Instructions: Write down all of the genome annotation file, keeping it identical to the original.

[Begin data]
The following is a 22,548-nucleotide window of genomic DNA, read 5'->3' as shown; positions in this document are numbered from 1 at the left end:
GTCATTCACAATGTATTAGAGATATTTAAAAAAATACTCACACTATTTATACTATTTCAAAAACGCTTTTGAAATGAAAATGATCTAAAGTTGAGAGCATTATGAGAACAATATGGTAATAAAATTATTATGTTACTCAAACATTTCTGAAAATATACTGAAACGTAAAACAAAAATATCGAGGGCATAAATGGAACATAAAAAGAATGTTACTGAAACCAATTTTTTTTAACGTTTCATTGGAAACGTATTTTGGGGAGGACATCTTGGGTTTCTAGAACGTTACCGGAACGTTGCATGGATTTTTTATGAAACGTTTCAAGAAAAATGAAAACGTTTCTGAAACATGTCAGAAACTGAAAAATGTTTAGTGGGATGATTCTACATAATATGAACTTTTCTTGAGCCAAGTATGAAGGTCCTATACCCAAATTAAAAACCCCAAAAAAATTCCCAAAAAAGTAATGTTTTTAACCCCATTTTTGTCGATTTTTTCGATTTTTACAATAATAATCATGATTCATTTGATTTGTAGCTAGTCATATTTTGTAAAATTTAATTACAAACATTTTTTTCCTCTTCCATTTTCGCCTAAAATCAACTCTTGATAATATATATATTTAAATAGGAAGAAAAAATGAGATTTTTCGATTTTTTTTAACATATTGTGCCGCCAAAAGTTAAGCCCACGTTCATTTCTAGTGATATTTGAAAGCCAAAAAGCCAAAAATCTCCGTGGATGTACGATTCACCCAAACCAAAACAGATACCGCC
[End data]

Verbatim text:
The following is a 22,548-nucleotide window of genomic DNA, read 5'->3' as shown; positions in this document are numbered from 1 at the left end:
GTCATTCACAATGTATTAGAGATATTTAAAAAAATACTCACACTATTTATACTATTTCAAAAACGCTTTTGAAATGAAAATGATCTAAAGTTGAGAGCATTATGAGAACAATATGGTAATAAAATTATTATGTTACTCAAACATTTCTGAAAATATACTGAAACGTAAAACAAAAATATCGAGGGCATAAATGGAACATAAAAAGAATGTTACTGAAACCAATTTTTTTTAACGTTTCATTGGAAACGTATTTTGGGGAGGACATCTTGGGTTTCTAGAACGTTACCGGAACGTTGCATGGATTTTTTATGAAACGTTTCAAGAAAAATGAAAACGTTTCTGAAACATGTCAGAAACTGAAAAATGTTTAGTGGGATGATTCTACATAATATGAACTTTTCTTGAGCCAAGTATGAAGGTCCTATACCCAAATTAAAAACCCCAAAAAAATTCCCAAAAAAGTAATGTTTTTAACCCCATTTTTGTCGATTTTTTCGATTTTTACAATAATAATCATGATTCATTTGATTTGTAGCTAGTCATATTTTGTAAAATTTAATTACAAACATTTTTTTCCTCTTCCATTTTCGCCTAAAATCAACTCTTGATAATATATATATTTAAATAGGAAGAAAAAATGAGATTTTTCGATTTTTTTTAACATATTGTGCCGCCAAAAGTTAAGCCCACGTTCATTTCTAGTGATATTTGAAAGCCAAAAAGCCAAAAATCTCCGTGGATGTACGATTCACCCAAACCAAAACAGATACCGCC